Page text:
The Dornbusch

overshooting model shows the excessive fluctuation of the nominal exchange rate

in response to a change in the monetary supply. The model is situated on two central equations:

1) The uncovered

interest rate parity denoted by:

r = r* + ?s?

2) The money demand equation denoted by:

m – p = k? – lr

The equations of the model are:

All variables are

expressed in logs, R* and P* are

given.

Uncovered Interest Rate

Parity (UIRP):

r = r* +

?s? (1)

Exchange rate

expectations:

?s? = ? (? ? s),

? > 0 (2)

Demand for money:

m ? p

= k? ? lr

(3)

Aggregate demand (IS ? LM):

(P* is

normalised to 1)

yd = h (s ? p)

= h (q) (4)

Aggregate supply

(sticky prices):

?p = ?(yd

? ?)

(5)

The system can be

reduced to 2 equations only. Using equations (1) and (2), equation (3) becomes:

p = m ? k? + lr* ? l? (s ? ?) (6)

Using Equation (4),

Equation (5) becomes:

?p = ? h (s ? p) ? ? (7)

The model assumes that Aggregate demand is

determined by the standard of economy IS -LM mechanism.

Calculation of the UIRP

the UIRP say that the interest rate in domestic

economy should be equal to the foreign plus the depreciation rate of the

domestic currency.

The assumption is that financial market adjusts

instantaneously, and economic agents are risk neutral, therefore UIRP hold at

all time.

1 + r = (1 + r*) s?/s

If s?/s = 1+ ?s? it implies that

1 + r = (1 +r*)( 1+ ?s?)

1 + r = 1 + r* + ?s? + r*?s?

1?1 + r = r* + ?s? +

r*?s?

Since r*?s? is very negligible, we can omit it

unless we are in the situation of hyperinflation.

Therefore, the UIRP can be written as follow:

r = r* + ?s?

Expectation determination

In the long run, the exchange rate is assumed to be

at its steady state and deviate from its long run equilibrium level in the

short run.

Long run: s?

Short run: ?s? = ? (s? ? s)

? reflect the sensitivity of the market expectation (over

or undervaluation).

If s? s, we expect

that the exchange rate to converge downward in direction of the equilibrium.

If ? is large, the

exchange rate will converge more rapidly to its equilibrium value. The

convergence will be more rapid the further away the exchange rate is from

equilibrium at any moment.

This implies for UIRP:

r = r* +

?s?

r = r* + ? (? ? s)

Calculation of the Money Demand

We know that money demand is equal to m – p = ky –

lr, which is equal to money supply.

That means the condition Ms = Md should hold.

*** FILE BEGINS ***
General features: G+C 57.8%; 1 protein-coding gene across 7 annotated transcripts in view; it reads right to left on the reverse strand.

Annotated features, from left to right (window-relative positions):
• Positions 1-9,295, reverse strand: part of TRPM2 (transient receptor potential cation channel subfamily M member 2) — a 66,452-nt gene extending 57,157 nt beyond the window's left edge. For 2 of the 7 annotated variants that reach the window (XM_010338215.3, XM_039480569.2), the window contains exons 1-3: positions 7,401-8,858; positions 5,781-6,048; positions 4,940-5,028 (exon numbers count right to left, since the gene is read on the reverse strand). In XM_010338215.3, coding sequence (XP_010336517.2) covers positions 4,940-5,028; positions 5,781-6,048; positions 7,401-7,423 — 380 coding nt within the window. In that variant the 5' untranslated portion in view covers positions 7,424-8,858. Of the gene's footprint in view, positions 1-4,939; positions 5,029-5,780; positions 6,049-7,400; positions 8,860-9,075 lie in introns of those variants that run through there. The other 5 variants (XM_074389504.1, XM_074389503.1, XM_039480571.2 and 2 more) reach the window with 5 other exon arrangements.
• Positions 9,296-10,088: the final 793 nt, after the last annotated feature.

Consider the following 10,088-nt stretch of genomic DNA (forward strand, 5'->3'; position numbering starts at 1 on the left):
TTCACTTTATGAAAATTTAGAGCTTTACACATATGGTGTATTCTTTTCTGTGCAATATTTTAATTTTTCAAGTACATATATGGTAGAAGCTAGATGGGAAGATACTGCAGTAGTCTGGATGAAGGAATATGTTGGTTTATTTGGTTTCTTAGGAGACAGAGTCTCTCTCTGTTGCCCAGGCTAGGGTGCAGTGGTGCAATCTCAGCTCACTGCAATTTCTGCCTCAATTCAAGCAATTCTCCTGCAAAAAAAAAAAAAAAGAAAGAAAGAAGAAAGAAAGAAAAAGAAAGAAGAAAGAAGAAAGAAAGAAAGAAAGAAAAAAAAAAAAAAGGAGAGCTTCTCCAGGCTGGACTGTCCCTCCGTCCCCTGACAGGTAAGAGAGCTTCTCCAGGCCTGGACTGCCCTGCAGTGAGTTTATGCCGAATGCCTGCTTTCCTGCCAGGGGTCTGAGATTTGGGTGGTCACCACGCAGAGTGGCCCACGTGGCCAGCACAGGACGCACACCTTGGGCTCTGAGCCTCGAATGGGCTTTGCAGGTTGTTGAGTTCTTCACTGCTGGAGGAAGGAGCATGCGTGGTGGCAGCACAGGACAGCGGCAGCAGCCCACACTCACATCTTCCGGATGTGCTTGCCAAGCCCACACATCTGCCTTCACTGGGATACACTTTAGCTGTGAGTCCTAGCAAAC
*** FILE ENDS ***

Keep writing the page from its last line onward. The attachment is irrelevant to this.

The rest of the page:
If we allow for inflation, this implies that Ms/p =

Md = ky – lr

Taken natural log of money supply side, we will

have:

m – p = ky – lr.

Problem 2. Solve the

model and derive the elements of the diagram which shows the dynamic adjustment

after an exogenous shock.

If we take for instance government expenditure as

the shock in the market that will lead to

an increase in income, therefore increase the

incentive to consume. This means an increase

in the short term of the aggregate demand in the

good market which can be denoted by:

yd = h (s – p) = h(q).

With demand increasing, there will be an adjustment

of the price to the short-term excess

demand which can be written down as follow:

?p = ?(yd ? ?).

This equation means the wider the gap between the

demand and output capacity is, the

greater the rate of inflation is. With the demand

increased due to the shock, prices will

automatically adjust to excess.

Solving the equation happen in the long run since

the model says that prices are sticky and

only adjust in the long haul. The model state that

if the economy was below or above its

normal equilibrium point, it is expected to return

or to move towards its equilibrium level as it

was before the shock. That means that in the long

run the rate of inflation will be equal to

zero and also the expected depreciation will be

equal to zero. This can be written as follow:

0 =

?p = ?(yd ? ?), yd

= ?, h (s – p) = ?

Consider a Monetary

Expansion

Long-Run Equilibrium

In the long run,

aggregate demand has to be equal aggregate supply, so output has to be equal to

?. Since, the rate of inflation is zero, we have:

yd = ?

Substitution

shows that:

?/h = ? – P? (8)

That is, in the long run, the only

variable that affects the real exchange rate is growth in capacity output.

Also, ?se

= 0 (that is, in the long run the expected change of inflection is equal to

zero).

Substituting into (2) yields r = r*. Substituting that into (6) shows:

P? = m – k? + lr* (9)

taking (8) & (9) together yields:

s? = (

– k) ? + m +lr* (10)

Since r* is

given, r = r* in the long-run (given that ?s? = 0), meaning